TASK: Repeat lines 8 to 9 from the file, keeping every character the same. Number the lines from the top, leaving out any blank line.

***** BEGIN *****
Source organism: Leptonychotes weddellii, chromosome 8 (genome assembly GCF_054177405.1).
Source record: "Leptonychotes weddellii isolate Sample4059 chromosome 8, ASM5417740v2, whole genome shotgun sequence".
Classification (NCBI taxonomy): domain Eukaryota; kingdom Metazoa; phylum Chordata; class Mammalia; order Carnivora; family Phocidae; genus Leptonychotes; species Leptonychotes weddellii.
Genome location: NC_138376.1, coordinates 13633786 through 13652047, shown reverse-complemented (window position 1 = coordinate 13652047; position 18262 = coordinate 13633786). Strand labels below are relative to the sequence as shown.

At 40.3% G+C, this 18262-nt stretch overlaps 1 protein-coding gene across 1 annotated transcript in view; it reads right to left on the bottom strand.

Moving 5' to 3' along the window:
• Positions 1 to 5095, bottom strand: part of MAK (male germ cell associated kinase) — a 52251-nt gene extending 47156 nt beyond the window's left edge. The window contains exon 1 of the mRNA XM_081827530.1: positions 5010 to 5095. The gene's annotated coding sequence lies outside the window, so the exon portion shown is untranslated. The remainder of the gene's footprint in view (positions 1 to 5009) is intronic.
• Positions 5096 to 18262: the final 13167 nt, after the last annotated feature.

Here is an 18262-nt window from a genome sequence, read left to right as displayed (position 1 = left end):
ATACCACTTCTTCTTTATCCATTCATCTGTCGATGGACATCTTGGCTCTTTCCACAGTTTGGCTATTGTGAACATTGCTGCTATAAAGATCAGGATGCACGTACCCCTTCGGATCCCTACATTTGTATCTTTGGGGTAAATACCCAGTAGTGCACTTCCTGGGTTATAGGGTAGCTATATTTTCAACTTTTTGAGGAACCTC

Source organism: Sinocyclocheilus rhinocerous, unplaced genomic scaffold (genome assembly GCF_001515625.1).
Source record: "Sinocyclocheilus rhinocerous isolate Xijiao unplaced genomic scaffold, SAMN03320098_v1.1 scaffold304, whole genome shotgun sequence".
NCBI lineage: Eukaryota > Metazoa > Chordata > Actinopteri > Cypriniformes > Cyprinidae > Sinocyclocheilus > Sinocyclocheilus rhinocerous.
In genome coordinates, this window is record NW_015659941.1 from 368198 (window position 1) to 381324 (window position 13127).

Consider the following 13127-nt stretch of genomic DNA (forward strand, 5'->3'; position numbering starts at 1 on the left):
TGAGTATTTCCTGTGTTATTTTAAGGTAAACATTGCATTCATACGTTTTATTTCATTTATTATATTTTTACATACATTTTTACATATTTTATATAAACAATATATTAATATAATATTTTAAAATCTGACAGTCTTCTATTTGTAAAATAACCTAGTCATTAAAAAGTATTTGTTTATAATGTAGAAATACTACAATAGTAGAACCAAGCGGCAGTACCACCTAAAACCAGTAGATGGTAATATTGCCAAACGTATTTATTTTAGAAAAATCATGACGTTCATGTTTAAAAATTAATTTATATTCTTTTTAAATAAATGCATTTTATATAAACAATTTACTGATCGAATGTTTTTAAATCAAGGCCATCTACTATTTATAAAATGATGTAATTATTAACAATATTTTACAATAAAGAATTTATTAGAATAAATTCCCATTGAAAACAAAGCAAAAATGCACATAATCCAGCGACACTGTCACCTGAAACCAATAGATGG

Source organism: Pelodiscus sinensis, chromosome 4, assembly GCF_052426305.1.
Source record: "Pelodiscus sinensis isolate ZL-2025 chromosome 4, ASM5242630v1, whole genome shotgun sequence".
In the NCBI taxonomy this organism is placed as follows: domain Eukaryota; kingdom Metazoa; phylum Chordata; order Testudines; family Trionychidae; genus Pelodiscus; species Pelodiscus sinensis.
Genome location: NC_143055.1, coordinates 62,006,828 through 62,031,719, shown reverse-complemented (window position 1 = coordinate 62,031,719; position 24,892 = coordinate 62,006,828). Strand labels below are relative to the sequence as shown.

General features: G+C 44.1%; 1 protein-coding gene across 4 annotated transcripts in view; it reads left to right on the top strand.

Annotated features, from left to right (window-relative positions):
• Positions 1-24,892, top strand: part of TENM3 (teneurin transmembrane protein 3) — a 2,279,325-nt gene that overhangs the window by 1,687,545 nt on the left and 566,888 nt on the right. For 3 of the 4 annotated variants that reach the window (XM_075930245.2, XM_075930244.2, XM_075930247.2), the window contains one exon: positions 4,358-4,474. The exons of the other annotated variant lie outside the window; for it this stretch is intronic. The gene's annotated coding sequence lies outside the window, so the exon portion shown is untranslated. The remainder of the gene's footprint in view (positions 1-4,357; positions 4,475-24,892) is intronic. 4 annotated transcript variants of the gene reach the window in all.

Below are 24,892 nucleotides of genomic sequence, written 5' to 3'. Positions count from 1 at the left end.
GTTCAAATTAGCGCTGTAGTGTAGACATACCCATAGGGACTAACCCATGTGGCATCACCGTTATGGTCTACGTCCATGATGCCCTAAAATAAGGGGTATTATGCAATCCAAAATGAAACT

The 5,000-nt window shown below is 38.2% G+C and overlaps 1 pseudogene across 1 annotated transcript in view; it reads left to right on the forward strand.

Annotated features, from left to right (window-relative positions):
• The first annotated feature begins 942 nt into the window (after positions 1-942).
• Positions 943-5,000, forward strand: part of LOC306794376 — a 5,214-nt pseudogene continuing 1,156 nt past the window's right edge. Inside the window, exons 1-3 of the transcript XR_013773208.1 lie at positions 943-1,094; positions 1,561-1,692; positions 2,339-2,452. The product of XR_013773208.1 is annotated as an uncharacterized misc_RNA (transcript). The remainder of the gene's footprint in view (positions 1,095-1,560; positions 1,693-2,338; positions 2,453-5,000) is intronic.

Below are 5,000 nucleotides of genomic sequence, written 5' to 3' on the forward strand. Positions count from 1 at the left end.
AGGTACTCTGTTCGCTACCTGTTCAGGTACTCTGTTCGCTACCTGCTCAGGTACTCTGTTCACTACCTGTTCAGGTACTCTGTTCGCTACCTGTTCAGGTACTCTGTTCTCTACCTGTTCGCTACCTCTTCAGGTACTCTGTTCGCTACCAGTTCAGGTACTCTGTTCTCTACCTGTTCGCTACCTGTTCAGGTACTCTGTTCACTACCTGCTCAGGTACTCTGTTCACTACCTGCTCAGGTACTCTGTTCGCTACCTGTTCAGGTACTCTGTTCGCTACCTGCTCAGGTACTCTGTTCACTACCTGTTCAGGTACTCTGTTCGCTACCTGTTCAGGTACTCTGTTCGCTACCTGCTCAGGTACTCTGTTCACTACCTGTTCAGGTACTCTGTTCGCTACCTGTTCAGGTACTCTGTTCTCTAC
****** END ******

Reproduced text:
• Positions 5096 to 18262: the final 13167 nt, after the last annotated feature.

Here is an 18262-nt window from a genome sequence, read left to right as displayed (position 1 = left end):